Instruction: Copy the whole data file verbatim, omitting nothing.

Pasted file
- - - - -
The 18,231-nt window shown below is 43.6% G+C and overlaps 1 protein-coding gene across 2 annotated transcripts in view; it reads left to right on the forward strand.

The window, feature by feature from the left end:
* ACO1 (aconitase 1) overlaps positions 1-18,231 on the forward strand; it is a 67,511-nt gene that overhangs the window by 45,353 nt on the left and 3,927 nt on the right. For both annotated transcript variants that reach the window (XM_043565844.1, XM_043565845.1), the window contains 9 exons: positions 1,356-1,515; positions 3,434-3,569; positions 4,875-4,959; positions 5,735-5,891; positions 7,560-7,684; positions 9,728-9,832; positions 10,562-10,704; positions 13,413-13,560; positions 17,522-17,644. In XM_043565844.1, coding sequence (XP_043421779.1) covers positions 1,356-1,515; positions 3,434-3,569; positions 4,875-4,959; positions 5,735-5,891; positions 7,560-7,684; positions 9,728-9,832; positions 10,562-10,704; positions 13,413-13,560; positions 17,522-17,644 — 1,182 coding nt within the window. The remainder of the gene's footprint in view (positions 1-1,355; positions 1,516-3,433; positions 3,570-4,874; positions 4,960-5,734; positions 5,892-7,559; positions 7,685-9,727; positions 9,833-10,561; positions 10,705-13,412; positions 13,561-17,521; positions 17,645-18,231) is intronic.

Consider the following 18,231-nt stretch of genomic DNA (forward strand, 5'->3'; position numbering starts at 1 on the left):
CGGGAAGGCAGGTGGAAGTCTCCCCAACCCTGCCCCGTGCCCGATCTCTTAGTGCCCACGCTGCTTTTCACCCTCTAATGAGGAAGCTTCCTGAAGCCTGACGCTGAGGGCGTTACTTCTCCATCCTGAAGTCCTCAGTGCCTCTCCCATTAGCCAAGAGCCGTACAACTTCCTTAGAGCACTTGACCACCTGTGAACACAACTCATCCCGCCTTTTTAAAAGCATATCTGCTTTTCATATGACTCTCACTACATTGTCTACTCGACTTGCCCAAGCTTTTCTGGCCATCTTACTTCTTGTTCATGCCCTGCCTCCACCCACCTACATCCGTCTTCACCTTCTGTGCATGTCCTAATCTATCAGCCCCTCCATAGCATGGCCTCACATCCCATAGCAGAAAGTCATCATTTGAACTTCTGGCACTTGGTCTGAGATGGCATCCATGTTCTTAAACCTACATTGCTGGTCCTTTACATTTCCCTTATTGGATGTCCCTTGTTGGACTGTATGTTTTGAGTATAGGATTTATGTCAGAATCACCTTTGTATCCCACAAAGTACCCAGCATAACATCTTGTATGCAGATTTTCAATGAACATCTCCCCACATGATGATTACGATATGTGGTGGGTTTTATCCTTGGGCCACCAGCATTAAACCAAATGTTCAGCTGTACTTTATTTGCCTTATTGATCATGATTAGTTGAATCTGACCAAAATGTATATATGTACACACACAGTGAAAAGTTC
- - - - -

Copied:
The 18,231-nt window shown below is 43.6% G+C and overlaps 1 protein-coding gene across 2 annotated transcripts in view; it reads left to right on the forward strand.

The window, feature by feature from the left end:
* ACO1 (aconitase 1) overlaps positions 1-18,231 on the forward strand; it is a 67,511-nt gene that overhangs the window by 45,353 nt on the left and 3,927 nt on the right. For both annotated transcript variants that reach the window (XM_043565844.1, XM_043565845.1), the window contains 9 exons: positions 1,356-1,515; positions 3,434-3,569; positions 4,875-4,959; positions 5,735-5,891; positions 7,560-7,684; positions 9,728-9,832; positions 10,562-10,704; positions 13,413-13,560; positions 17,522-17,644. In XM_043565844.1, coding sequence (XP_043421779.1) covers positions 1,356-1,515; positions 3,434-3,569; positions 4,875-4,959; positions 5,735-5,891; positions 7,560-7,684; positions 9,728-9,832; positions 10,562-10,704; positions 13,413-13,560; positions 17,522-17,644 — 1,182 coding nt within the window. The remainder of the gene's footprint in view (positions 1-1,355; positions 1,516-3,433; positions 3,570-4,874; positions 4,960-5,734; positions 5,892-7,559; positions 7,685-9,727; positions 9,833-10,561; positions 10,705-13,412; positions 13,561-17,521; positions 17,645-18,231) is intronic.

Consider the following 18,231-nt stretch of genomic DNA (forward strand, 5'->3'; position numbering starts at 1 on the left):
CGGGAAGGCAGGTGGAAGTCTCCCCAACCCTGCCCCGTGCCCGATCTCTTAGTGCCCACGCTGCTTTTCACCCTCTAATGAGGAAGCTTCCTGAAGCCTGACGCTGAGGGCGTTACTTCTCCATCCTGAAGTCCTCAGTGCCTCTCCCATTAGCCAAGAGCCGTACAACTTCCTTAGAGCACTTGACCACCTGTGAACACAACTCATCCCGCCTTTTTAAAAGCATATCTGCTTTTCATATGACTCTCACTACATTGTCTACTCGACTTGCCCAAGCTTTTCTGGCCATCTTACTTCTTGTTCATGCCCTGCCTCCACCCACCTACATCCGTCTTCACCTTCTGTGCATGTCCTAATCTATCAGCCCCTCCATAGCATGGCCTCACATCCCATAGCAGAAAGTCATCATTTGAACTTCTGGCACTTGGTCTGAGATGGCATCCATGTTCTTAAACCTACATTGCTGGTCCTTTACATTTCCCTTATTGGATGTCCCTTGTTGGACTGTATGTTTTGAGTATAGGATTTATGTCAGAATCACCTTTGTATCCCACAAAGTACCCAGCATAACATCTTGTATGCAGATTTTCAATGAACATCTCCCCACATGATGATTACGATATGTGGTGGGTTTTATCCTTGGGCCACCAGCATTAAACCAAATGTTCAGCTGTACTTTATTTGCCTTATTGATCATGATTAGTTGAATCTGACCAAAATGTATATATGTACACACACAGTGAAAAGTTC